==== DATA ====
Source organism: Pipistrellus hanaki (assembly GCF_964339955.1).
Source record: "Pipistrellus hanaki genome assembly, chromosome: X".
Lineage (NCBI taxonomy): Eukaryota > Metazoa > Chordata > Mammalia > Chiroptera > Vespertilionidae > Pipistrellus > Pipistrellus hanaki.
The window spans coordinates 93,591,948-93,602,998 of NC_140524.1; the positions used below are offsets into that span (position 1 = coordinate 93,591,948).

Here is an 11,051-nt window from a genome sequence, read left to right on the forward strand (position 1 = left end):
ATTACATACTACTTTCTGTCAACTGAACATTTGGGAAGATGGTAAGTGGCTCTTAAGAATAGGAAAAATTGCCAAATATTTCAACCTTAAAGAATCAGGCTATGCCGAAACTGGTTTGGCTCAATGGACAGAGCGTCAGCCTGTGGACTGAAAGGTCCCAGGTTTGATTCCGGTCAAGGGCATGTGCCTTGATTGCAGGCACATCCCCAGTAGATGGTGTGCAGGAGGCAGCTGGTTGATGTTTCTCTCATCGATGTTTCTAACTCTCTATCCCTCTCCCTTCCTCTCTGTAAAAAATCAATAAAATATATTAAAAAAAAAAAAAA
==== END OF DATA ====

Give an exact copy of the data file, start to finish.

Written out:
Source organism: Pipistrellus hanaki (assembly GCF_964339955.1).
Source record: "Pipistrellus hanaki genome assembly, chromosome: X".
Lineage (NCBI taxonomy): Eukaryota > Metazoa > Chordata > Mammalia > Chiroptera > Vespertilionidae > Pipistrellus > Pipistrellus hanaki.
The window spans coordinates 93,591,948-93,602,998 of NC_140524.1; the positions used below are offsets into that span (position 1 = coordinate 93,591,948).

Here is an 11,051-nt window from a genome sequence, read left to right on the forward strand (position 1 = left end):
ATTACATACTACTTTCTGTCAACTGAACATTTGGGAAGATGGTAAGTGGCTCTTAAGAATAGGAAAAATTGCCAAATATTTCAACCTTAAAGAATCAGGCTATGCCGAAACTGGTTTGGCTCAATGGACAGAGCGTCAGCCTGTGGACTGAAAGGTCCCAGGTTTGATTCCGGTCAAGGGCATGTGCCTTGATTGCAGGCACATCCCCAGTAGATGGTGTGCAGGAGGCAGCTGGTTGATGTTTCTCTCATCGATGTTTCTAACTCTCTATCCCTCTCCCTTCCTCTCTGTAAAAAATCAATAAAATATATTAAAAAAAAAAAAAA